In one extreme case, a hairdryer bought on Wish set alight when a consumer-safety organization tested what would happen if it restricted the airflow.
- A new investigation by Electrical Safety First, a UK nonprofit, found a selection of "potentially deadly" items sold on Amazon's, eBay's, and Wish's marketplaces.
- The nonprofit said that of the 15 items it tested, 14 failed safety tests under UK standards.
- In the most extreme example, a hairdryer purchased on Wish's site set alight when Electrical Safety First tested what would happen if it restricted its airflow.
- Electrical Safety First said that these examples were a "snapshot of a much wider problem" of a lack of effective policing on these sites.
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Amazon, Wish, and eBay were referred to as the "Wild West of the web" by a UK nonprofit whose new investigation uncovered "potentially deadly" items sold on the sites' marketplaces.
Electrical Safety First said that of the 15 items it tested, 14 failed safety tests under UK standards. These items were purchased from Wish, eBay, and Amazon's third-party marketplace.
In the most extreme example, a hairdryer purchased on Wish's site set alight when Electrical Safety First tested what would happen if it restricted its airflow.
Other items, including laser hair removers and hair straighteners, were also deemed unsafe after tests found that they could give the user an electric shock, the nonprofit said.
Electrical Safety First said these examples were a "snapshot of a much wider problem" of a lack of effective policing on these sites.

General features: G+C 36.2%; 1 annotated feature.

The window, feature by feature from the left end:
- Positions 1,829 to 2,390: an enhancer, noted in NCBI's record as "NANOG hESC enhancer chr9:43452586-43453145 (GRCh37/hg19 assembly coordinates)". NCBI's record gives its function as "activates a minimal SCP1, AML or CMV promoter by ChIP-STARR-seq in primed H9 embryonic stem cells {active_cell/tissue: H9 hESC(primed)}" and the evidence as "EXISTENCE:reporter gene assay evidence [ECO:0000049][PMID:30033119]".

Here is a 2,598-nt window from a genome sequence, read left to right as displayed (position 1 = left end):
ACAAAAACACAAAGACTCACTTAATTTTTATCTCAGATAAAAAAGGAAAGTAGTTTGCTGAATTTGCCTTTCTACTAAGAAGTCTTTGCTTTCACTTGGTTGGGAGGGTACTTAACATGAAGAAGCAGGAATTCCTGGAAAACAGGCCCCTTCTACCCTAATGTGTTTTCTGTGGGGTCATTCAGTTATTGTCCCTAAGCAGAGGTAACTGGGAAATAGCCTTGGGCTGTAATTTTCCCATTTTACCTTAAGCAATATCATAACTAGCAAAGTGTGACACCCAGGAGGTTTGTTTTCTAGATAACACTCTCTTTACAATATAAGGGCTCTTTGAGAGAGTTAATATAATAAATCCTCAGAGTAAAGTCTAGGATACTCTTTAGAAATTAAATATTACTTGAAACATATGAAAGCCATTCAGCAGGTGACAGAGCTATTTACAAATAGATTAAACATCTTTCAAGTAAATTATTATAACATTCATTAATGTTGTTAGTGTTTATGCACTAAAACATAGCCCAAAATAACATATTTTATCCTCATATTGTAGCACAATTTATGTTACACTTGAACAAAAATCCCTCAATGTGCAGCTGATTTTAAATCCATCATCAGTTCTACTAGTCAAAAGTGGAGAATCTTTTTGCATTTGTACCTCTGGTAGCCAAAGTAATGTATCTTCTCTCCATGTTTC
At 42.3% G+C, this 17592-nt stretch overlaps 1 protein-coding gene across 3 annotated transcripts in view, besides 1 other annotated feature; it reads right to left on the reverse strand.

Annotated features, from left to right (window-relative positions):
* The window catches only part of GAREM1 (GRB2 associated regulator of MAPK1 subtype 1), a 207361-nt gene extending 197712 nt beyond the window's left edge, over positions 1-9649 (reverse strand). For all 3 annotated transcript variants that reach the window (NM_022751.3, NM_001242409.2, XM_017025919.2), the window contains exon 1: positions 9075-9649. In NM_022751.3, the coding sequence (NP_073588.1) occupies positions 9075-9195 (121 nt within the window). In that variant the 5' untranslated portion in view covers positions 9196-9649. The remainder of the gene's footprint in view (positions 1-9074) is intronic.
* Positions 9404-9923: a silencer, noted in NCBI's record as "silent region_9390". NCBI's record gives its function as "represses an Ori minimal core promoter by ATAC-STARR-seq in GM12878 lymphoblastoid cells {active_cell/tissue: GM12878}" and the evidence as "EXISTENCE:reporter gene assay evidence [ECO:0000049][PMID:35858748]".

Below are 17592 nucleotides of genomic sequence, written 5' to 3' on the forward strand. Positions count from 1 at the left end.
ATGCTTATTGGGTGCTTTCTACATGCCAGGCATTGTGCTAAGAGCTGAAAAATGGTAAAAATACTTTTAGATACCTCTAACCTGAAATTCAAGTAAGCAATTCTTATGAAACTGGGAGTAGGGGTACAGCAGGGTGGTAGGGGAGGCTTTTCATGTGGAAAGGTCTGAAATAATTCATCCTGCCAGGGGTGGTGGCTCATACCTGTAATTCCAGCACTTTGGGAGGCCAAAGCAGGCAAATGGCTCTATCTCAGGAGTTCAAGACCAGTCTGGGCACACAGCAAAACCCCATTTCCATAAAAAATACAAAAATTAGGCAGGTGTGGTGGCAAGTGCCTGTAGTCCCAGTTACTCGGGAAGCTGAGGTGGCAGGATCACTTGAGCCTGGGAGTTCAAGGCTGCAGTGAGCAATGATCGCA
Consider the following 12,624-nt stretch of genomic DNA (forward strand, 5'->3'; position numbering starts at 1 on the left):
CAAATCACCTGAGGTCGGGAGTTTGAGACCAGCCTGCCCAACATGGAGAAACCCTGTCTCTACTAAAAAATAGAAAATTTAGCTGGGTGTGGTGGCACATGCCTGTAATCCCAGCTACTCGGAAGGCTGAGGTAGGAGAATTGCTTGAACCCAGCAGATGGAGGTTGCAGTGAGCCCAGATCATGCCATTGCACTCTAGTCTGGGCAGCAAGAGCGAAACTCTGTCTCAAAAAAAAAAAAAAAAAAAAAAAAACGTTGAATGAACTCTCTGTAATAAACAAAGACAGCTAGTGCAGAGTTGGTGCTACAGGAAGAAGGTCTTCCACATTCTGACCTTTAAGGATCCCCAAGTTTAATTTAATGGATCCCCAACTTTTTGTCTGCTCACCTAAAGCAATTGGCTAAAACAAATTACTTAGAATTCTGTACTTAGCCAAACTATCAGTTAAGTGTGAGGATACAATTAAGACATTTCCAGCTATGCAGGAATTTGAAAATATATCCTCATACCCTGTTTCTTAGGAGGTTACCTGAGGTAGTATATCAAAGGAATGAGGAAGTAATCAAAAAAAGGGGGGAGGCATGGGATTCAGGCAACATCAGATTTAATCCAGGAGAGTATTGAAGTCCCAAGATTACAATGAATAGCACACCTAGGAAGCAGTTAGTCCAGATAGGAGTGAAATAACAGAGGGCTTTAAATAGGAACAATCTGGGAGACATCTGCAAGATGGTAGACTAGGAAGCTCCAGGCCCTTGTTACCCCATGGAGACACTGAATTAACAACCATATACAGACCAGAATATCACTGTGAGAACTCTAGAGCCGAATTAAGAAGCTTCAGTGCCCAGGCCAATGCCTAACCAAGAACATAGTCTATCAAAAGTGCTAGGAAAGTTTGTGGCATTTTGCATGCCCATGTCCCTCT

Amazon has been strongly criticized over this in the past, especially as its marketplace — the network of third-party sellers that sell and distribute items through the Amazon network — grows rapidly. These sellers accounted for 58% of Amazon's gross merchandise revenue in 2018.
Investigations and reports have outlined numerous issues with faulty and dangerous products being listed on Amazon's site. In August, The Wall Street Journal found that thousands of items, including children's toys and medications for adults, that were not deemed safe by regulators were being sold on the site. In October, a CNBC investigation found that third-party sellers were also shipping expired food items to customers.
In a statement emailed to Business Insider, an Amazon spokesman said that "safety is a top priority at Amazon."
He continued: "We require all products offered in our store to comply with applicable laws and regulations and have developed industry-leading tools to prevent unsafe or non-compliant products from being listed in our stores."
The spokesman confirmed that the products mentioned in the new investigation had been removed from the site.
Wish was not immediately available to comment when contacted by Business Insider.
In a statement emailed to Business Insider, an eBay representative said that it "proactively" enforces its product-safety policy and uses algorithms to stop unsafe products from being listed.
"Our security team continuously patrols our marketplaces and will remove items and take appropriate action against sellers who breach our policies," the representative said, adding that 5 million listings were blocked by its algorithms from October 2018 to October 2019.
"Marketplaces are swiftly becoming the Wild West of the web, with serious regulation now needed to tackle the issue," Electrical Safety First said on Tuesday.
The agency is calling for the UK government to introduce legislation that would require these marketplaces to adequately police their sites for dangerous goods. It also called on the government to beef up enforcement at ports and airports to prevent such items from ever entering the country.